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The bipartisan infrastructure bill passed the House of Representatives in a late night vote on November 5 by a 228-206 vote with 13 Republicans crossing the aisle to get the bill across the finish line after 6 Democrats voted the bill down.


The IRS has released the annual inflation adjustments for 2022 for the income tax rate tables, plus more than 56 other tax provisions.


The 2022 cost-of-living adjustments (COLAs) that affect pension plan dollar limitations and other retirement-related provisions have been released by the IRS.


The IRS has released additional Paycheck Protection Program (PPP) loan forgiveness guidance.


The IRS issued guidance related to the application of the per diem rules under Rev. Proc. 2019-48 to the temporary 100-percent deduction for business meals provided by a restaurant.


The IRS has released guidance which addresses the federal income tax treatment and information reporting requirements for payments made to or on behalf of financially distressed individual homeowners by a state with funds allocated from the Homeowner Assistance Fund (HAF).


The IRS has urged taxpayers, including ones who received stimulus payments or advance Child Tax Credit payments, to follow some easy steps for accurate federal tax returns filing in 2022.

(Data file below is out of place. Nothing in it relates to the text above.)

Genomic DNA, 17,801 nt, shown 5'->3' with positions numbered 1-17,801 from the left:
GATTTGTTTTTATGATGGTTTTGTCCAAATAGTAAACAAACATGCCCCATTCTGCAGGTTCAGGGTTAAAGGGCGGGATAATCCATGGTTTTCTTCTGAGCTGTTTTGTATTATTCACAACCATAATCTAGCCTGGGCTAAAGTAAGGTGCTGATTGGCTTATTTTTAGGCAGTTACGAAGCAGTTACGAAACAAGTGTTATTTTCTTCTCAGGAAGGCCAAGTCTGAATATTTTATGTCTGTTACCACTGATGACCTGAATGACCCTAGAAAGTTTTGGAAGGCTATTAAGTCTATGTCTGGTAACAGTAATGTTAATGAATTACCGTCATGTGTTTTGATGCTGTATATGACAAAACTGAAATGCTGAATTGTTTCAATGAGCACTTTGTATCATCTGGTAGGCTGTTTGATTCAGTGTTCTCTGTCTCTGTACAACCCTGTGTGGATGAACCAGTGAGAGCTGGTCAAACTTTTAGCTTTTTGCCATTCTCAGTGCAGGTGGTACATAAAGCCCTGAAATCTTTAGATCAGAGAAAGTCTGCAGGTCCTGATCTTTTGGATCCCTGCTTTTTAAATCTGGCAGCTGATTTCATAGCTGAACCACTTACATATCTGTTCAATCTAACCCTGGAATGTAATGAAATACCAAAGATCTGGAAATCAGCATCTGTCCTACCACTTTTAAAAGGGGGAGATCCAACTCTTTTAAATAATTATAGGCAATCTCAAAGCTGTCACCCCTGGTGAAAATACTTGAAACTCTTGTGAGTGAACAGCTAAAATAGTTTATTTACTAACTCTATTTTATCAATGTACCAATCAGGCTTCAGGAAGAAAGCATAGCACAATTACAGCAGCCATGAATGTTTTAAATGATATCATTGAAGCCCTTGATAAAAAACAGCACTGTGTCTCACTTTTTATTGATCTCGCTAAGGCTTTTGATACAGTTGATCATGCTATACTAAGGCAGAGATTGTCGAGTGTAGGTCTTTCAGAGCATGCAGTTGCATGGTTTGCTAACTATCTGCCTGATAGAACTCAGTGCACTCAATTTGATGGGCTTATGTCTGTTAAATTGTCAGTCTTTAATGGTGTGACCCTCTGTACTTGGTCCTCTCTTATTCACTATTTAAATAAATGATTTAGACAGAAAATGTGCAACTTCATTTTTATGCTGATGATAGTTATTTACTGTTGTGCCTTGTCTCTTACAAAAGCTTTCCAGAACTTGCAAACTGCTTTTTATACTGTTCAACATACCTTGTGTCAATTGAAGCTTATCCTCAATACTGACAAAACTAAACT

All members of the G20 on October 30 endorsed a global corporate minimum tax rate of 15 percent in an effort to eliminate countries slashing corporate tax rates and creating tax shelters to attract large multinational corporations.


In a case of first impression, the Tax Court retained jurisdiction over a petition for redetermination with respect to a whistleblower's claim for an award after the petitioner’s death.


An S corporation’s disposition of a major league baseball team was a disguised sale to a newly formed partnership.


Q: After what period is my federal tax return safe from audit? A: Generally, the time-frame within which the IRS can examine a federal tax return you have filed is three years. To be more specific, Code Sec. 6501 states that the IRS has three years from the later of the deadline for filing the return (usually April 15th for individuals) or, if later, the date you actually filed the return on a requested filing extension or otherwise. This means that if you file your 2014 return on July 10, 2015, the IRS will have until July 10, 2018 to look at it and "assess a deficiency;" not April 15, 2018.